Secondary Flow Effects on Gas Exit Angles in Rectilinear Cascades

[+] Author and Article Information
M. F. Bardon

Canadian Armed Forces, Canadian Forces Base, Calgary, Alberta, Canada

W. C. Moffatt

Department of Mechanical Engineering, Royal Military College of Canada, Kingston, Canada

J. L. Randall

Canadian Armed Forces, Aerospace Engineering and Test Establishment, Cold Lake, Alberta, Canada

J. Eng. Power 97(1), 93-100 (Jan 01, 1975) (8 pages) doi:10.1115/1.3445929 History: Received November 27, 1973; Online July 14, 2010


This paper considers the problem of secondary flow generation in a blade passage resulting from the presence of end-wall boundary layers at the passage inlet. These boundary layers are represented by a vorticity normal to the inlet flow, which takes on a streamwise component as the fluid is turned in the passage. Finite-difference solutions for this streamwise vorticity at the passage exit are found for steady, inviscid, incompressible flow about thin, circular arc blades of moderate turning. From these, the secondary flow stream functions, and subsequently outlet angle changes due to secondary flow are computed. Calculations were made for a wide range of blade spacings, chords and lengths, inlet boundary layer thicknesses and gas inlet and leaving angles. A careful study of these results led to the development of a simple but remarkably consistent correlation between outlet angle change due to secondary flows and the cascade geometry. While somewhat limited in its applicability, the correlation gives the axial turbomachine designer a very simple method of assessing the spanwise variation of gas leaving angles resulting from secondary flows at the blade exit.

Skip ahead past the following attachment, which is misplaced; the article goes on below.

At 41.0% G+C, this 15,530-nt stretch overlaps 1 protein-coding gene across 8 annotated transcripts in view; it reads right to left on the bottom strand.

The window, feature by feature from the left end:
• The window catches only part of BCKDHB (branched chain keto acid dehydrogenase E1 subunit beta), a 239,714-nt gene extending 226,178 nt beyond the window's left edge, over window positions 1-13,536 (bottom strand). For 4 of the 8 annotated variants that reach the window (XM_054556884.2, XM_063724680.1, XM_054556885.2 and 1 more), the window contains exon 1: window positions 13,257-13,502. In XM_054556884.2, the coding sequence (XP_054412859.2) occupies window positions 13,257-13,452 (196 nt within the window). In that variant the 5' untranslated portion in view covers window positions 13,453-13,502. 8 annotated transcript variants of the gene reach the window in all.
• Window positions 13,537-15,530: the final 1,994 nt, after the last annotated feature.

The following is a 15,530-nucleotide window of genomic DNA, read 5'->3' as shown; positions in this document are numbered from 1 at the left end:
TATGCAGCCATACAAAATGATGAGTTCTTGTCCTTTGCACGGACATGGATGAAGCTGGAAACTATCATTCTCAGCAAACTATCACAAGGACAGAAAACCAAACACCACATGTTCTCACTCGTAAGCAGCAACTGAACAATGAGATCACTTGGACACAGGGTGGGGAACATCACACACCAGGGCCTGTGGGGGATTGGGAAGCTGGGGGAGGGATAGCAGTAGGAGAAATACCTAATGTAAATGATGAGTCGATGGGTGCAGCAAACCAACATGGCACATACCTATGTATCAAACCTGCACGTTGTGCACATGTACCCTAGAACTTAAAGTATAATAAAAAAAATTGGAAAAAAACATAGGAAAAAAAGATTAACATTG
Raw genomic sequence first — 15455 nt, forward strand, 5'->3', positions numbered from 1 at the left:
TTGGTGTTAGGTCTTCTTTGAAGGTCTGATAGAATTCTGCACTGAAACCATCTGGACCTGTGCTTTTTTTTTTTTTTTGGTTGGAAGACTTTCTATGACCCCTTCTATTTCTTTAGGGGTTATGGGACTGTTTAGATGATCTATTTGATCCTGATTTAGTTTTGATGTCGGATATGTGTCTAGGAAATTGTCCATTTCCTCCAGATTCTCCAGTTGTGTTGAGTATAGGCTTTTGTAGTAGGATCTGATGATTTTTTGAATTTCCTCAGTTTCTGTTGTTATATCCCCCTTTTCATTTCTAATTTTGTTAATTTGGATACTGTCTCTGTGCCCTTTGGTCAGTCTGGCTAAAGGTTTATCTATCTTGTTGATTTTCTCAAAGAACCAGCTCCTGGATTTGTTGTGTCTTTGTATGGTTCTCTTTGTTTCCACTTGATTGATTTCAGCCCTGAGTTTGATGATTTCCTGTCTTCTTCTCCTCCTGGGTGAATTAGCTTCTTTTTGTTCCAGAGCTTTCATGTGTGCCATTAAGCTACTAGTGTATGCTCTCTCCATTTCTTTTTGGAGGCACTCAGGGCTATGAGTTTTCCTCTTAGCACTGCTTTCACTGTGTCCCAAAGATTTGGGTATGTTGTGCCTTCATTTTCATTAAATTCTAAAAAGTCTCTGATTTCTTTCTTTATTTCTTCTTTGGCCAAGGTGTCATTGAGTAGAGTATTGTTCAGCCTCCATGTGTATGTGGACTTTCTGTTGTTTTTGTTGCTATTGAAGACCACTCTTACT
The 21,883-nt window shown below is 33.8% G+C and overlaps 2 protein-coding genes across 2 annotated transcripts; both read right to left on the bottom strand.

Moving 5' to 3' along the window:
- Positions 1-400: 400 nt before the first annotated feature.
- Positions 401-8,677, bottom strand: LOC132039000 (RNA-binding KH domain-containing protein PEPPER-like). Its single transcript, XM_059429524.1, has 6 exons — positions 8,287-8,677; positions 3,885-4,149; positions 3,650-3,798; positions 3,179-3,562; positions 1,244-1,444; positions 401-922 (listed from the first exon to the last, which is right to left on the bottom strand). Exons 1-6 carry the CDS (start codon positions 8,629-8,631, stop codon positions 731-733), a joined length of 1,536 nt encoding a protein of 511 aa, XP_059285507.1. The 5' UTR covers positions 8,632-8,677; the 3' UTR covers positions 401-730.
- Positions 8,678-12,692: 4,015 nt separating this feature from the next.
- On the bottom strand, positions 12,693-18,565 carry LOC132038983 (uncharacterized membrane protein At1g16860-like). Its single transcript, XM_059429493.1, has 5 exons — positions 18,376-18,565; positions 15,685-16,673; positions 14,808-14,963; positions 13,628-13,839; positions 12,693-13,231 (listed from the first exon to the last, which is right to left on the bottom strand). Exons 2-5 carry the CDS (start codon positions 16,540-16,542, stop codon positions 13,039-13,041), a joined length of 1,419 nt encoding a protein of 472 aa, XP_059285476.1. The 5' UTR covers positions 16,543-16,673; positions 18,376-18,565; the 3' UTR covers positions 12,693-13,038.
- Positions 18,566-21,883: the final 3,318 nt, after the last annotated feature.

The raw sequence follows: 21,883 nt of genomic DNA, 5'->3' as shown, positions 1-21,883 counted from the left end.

Copyright © 1975 by ASME
Your Session has timed out. Please sign back in to continue.






Some tools below are only available to our subscribers or users with an online account.

Related Content

Customize your page view by dragging and repositioning the boxes below.

Related Journal Articles
Related eBook Content
Topic Collections

Sorry! You do not have access to this content. For assistance or to subscribe, please contact us:

  • TELEPHONE: 1-800-843-2763 (Toll-free in the USA)
  • EMAIL: asmedigitalcollection@asme.org
Sign In